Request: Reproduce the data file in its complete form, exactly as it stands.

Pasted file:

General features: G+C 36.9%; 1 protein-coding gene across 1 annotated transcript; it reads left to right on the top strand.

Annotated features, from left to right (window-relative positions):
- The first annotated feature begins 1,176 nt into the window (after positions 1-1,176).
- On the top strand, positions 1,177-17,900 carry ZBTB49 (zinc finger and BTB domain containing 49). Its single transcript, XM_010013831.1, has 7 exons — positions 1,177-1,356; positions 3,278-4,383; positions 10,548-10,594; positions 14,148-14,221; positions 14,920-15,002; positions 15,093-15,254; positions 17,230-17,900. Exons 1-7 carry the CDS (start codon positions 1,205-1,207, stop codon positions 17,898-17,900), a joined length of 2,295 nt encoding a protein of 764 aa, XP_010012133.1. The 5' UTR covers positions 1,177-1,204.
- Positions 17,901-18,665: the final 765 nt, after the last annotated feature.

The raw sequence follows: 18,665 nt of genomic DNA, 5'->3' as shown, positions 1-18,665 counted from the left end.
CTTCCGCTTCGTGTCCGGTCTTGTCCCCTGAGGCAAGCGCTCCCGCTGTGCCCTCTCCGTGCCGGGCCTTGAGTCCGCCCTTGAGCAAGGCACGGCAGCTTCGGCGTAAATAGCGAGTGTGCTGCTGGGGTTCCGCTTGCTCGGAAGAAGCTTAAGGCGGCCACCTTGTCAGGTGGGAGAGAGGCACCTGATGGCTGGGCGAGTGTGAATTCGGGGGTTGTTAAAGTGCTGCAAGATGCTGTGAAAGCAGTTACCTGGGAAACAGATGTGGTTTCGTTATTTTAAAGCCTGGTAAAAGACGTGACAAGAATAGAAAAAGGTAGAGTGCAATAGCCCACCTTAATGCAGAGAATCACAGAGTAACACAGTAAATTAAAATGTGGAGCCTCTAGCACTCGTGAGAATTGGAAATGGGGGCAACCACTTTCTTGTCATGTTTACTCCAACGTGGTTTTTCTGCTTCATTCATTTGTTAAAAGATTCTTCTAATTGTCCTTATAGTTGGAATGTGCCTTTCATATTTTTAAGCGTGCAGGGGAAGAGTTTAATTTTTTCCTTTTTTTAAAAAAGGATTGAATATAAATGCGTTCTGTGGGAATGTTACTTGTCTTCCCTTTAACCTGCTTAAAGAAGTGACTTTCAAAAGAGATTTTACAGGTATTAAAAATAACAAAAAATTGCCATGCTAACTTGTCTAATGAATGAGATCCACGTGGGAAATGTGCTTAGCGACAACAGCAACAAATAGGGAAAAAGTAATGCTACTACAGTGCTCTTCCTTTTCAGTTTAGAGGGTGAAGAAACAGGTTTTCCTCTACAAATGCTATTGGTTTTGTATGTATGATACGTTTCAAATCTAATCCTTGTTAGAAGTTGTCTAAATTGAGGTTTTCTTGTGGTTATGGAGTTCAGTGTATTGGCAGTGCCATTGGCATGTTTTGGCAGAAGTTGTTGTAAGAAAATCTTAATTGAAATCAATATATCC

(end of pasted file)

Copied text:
General features: G+C 36.9%; 1 protein-coding gene across 1 annotated transcript; it reads left to right on the top strand.

Annotated features, from left to right (window-relative positions):
- The first annotated feature begins 1,176 nt into the window (after positions 1-1,176).
- On the top strand, positions 1,177-17,900 carry ZBTB49 (zinc finger and BTB domain containing 49). Its single transcript, XM_010013831.1, has 7 exons — positions 1,177-1,356; positions 3,278-4,383; positions 10,548-10,594; positions 14,148-14,221; positions 14,920-15,002; positions 15,093-15,254; positions 17,230-17,900. Exons 1-7 carry the CDS (start codon positions 1,205-1,207, stop codon positions 17,898-17,900), a joined length of 2,295 nt encoding a protein of 764 aa, XP_010012133.1. The 5' UTR covers positions 1,177-1,204.
- Positions 17,901-18,665: the final 765 nt, after the last annotated feature.

The raw sequence follows: 18,665 nt of genomic DNA, 5'->3' as shown, positions 1-18,665 counted from the left end.
CTTCCGCTTCGTGTCCGGTCTTGTCCCCTGAGGCAAGCGCTCCCGCTGTGCCCTCTCCGTGCCGGGCCTTGAGTCCGCCCTTGAGCAAGGCACGGCAGCTTCGGCGTAAATAGCGAGTGTGCTGCTGGGGTTCCGCTTGCTCGGAAGAAGCTTAAGGCGGCCACCTTGTCAGGTGGGAGAGAGGCACCTGATGGCTGGGCGAGTGTGAATTCGGGGGTTGTTAAAGTGCTGCAAGATGCTGTGAAAGCAGTTACCTGGGAAACAGATGTGGTTTCGTTATTTTAAAGCCTGGTAAAAGACGTGACAAGAATAGAAAAAGGTAGAGTGCAATAGCCCACCTTAATGCAGAGAATCACAGAGTAACACAGTAAATTAAAATGTGGAGCCTCTAGCACTCGTGAGAATTGGAAATGGGGGCAACCACTTTCTTGTCATGTTTACTCCAACGTGGTTTTTCTGCTTCATTCATTTGTTAAAAGATTCTTCTAATTGTCCTTATAGTTGGAATGTGCCTTTCATATTTTTAAGCGTGCAGGGGAAGAGTTTAATTTTTTCCTTTTTTTAAAAAAGGATTGAATATAAATGCGTTCTGTGGGAATGTTACTTGTCTTCCCTTTAACCTGCTTAAAGAAGTGACTTTCAAAAGAGATTTTACAGGTATTAAAAATAACAAAAAATTGCCATGCTAACTTGTCTAATGAATGAGATCCACGTGGGAAATGTGCTTAGCGACAACAGCAACAAATAGGGAAAAAGTAATGCTACTACAGTGCTCTTCCTTTTCAGTTTAGAGGGTGAAGAAACAGGTTTTCCTCTACAAATGCTATTGGTTTTGTATGTATGATACGTTTCAAATCTAATCCTTGTTAGAAGTTGTCTAAATTGAGGTTTTCTTGTGGTTATGGAGTTCAGTGTATTGGCAGTGCCATTGGCATGTTTTGGCAGAAGTTGTTGTAAGAAAATCTTAATTGAAATCAATATATCC